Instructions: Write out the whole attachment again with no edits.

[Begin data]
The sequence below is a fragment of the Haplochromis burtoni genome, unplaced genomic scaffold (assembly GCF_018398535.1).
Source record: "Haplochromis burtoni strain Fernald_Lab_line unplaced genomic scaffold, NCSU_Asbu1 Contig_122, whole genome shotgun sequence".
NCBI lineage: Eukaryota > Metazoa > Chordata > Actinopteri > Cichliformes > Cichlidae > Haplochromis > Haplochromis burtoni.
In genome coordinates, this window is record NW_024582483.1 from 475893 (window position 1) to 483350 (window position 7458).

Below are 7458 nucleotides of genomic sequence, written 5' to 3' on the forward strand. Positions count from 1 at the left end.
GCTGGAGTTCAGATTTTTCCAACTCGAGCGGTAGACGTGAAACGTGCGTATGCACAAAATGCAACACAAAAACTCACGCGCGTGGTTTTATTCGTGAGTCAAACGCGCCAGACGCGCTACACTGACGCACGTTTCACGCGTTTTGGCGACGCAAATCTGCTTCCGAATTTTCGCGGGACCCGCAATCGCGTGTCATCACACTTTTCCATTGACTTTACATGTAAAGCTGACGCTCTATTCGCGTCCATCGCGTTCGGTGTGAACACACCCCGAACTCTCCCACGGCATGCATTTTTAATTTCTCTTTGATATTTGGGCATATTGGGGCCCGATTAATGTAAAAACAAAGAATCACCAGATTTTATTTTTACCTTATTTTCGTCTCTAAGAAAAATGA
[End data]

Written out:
The sequence below is a fragment of the Haplochromis burtoni genome, unplaced genomic scaffold (assembly GCF_018398535.1).
Source record: "Haplochromis burtoni strain Fernald_Lab_line unplaced genomic scaffold, NCSU_Asbu1 Contig_122, whole genome shotgun sequence".
NCBI lineage: Eukaryota > Metazoa > Chordata > Actinopteri > Cichliformes > Cichlidae > Haplochromis > Haplochromis burtoni.
In genome coordinates, this window is record NW_024582483.1 from 475893 (window position 1) to 483350 (window position 7458).

Below are 7458 nucleotides of genomic sequence, written 5' to 3' on the forward strand. Positions count from 1 at the left end.
GCTGGAGTTCAGATTTTTCCAACTCGAGCGGTAGACGTGAAACGTGCGTATGCACAAAATGCAACACAAAAACTCACGCGCGTGGTTTTATTCGTGAGTCAAACGCGCCAGACGCGCTACACTGACGCACGTTTCACGCGTTTTGGCGACGCAAATCTGCTTCCGAATTTTCGCGGGACCCGCAATCGCGTGTCATCACACTTTTCCATTGACTTTACATGTAAAGCTGACGCTCTATTCGCGTCCATCGCGTTCGGTGTGAACACACCCCGAACTCTCCCACGGCATGCATTTTTAATTTCTCTTTGATATTTGGGCATATTGGGGCCCGATTAATGTAAAAACAAAGAATCACCAGATTTTATTTTTACCTTATTTTCGTCTCTAAGAAAAATGA